TLES faculty member does research and presents in Norway
Recently, Andrea Smith, a Teaching, Learning and Educational Studies faculty member, took a trip to Norway in hopes of collaborating with Researchers, Practitioners and Policy Makers related to the topic of Kinship and Foster Care Practices. She found that as a country, Norway is moving away from exclusively placing children in non-relative foster care settings and in some cases is now considering biological relatives (ie: grandparents, aunts, uncles) as a preferred out-of-home placement.
Smith was invited to share her expertise related to developing, implementing and evaluating services for kinship care family members. Her time was spent in two locations: Tromso, where she worked closely with Social Workers and Researchers and Oslo, where she made presentations to Administrators at the Ministry of Child Welfare and also at a conference for Child Welfare workers from various regions in Norway.
In addition to Smith’s presentations and meetings related to kinship care, the trip provided her with additional opportunities to expand her knowledge of practices within Norway's Universal Kindergarten (Childcare) system through a tour, observation and meetings with staff and administrators at Breivika Kindergarten.
She also had the opportunity to visit, observe and meet with teachers in a primary school serving children ages 6-14 years. Students at this school are currently being partnered with students at an urban school in Grand Rapids, MI with the purpose of fostering relationships and increasing cultural understand through the use of technology (email, skype, etc.)
Smith also had opportunities to meet with regional foster care trainers and with individuals using the Second Time Around materials to run groups for kinship care foster families in northern Norway and met with administrators and staff at an outpatient facility serving abused children.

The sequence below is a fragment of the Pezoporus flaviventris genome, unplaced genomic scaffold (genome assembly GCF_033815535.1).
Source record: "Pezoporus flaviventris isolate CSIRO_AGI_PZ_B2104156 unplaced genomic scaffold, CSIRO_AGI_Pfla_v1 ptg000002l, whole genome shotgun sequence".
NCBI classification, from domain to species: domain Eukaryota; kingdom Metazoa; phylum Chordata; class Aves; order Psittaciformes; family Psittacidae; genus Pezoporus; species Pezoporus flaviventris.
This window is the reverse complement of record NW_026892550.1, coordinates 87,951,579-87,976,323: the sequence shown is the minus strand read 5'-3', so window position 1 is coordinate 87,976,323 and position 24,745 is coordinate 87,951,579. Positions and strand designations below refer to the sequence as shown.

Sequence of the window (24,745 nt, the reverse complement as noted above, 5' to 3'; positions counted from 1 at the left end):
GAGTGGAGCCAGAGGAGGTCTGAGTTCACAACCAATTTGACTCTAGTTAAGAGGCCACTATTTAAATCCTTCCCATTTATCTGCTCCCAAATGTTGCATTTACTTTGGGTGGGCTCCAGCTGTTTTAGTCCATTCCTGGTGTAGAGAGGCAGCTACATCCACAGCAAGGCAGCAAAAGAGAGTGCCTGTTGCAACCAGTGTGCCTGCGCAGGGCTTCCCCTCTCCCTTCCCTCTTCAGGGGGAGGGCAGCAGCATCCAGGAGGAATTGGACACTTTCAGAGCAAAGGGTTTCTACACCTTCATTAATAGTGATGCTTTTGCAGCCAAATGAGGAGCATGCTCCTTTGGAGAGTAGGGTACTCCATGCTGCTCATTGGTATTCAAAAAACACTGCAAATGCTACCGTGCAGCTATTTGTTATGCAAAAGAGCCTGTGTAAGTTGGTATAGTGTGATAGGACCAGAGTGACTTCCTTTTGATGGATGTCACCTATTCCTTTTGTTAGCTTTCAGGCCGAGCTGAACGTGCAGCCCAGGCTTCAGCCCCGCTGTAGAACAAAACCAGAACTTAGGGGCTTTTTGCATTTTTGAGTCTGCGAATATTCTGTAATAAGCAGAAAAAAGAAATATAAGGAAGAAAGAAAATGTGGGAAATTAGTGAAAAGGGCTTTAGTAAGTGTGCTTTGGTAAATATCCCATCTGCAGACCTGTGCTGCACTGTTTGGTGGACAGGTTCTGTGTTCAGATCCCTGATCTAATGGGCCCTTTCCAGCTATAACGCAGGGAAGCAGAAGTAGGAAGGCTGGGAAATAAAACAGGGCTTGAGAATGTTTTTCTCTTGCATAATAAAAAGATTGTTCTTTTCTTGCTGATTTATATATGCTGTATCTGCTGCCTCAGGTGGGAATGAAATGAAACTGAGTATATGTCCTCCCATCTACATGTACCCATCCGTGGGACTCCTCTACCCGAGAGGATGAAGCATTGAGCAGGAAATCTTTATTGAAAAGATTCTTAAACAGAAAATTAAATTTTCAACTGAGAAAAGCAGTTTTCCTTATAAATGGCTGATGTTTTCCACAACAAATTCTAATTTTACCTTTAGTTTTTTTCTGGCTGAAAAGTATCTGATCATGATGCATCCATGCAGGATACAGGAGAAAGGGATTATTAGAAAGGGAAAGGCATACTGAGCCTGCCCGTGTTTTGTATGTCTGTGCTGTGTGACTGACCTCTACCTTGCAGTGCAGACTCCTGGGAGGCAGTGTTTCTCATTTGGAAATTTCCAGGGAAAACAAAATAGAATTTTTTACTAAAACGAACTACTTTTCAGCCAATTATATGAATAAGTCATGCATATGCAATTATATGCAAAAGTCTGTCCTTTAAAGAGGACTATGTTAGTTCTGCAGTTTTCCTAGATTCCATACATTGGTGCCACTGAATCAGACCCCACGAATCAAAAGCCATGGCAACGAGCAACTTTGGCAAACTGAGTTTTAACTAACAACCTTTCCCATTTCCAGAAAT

At the University of Tromso, Smith met with numerous faculty members and made a presentation about her research to the Research Group for Intervention and Treatment. She also provided a well-attended presentation on the Importance of Play Opportunities to an interdisciplinary group of faculty (representing the College of Human Medicine, Psychiatry, Psychology, Social Work and Education).
Posted December 5
New Online Peer Review Journal launching online: GrandFamilies: The Contemporary Journal of Research, Practice and Policy
Current faculty members Dr. Andrea Smith of TLES and retired Chair Dr. Linda Dannison of FCS have been the primary WMU faculty behind launching a new online peer review journal. GrandFamilies: The Contemporary Journal of Research, Practice and Policy will be housed in the WMU’s Scholar Works and is being produced by the National Research Center for Grandparents Raising Grandchildren and is a collaborative initiative between Georgia State and Western Michigan universities.
The journal went live on November 7, 2013, and is accepting manuscript submissions for the first edition. The first publication is scheduled for late February or early March. Email completed manuscript submissions or questions to Deborah Langosch, co-editor of GrandFamilies.
Posted November 14
Graduate student publishes book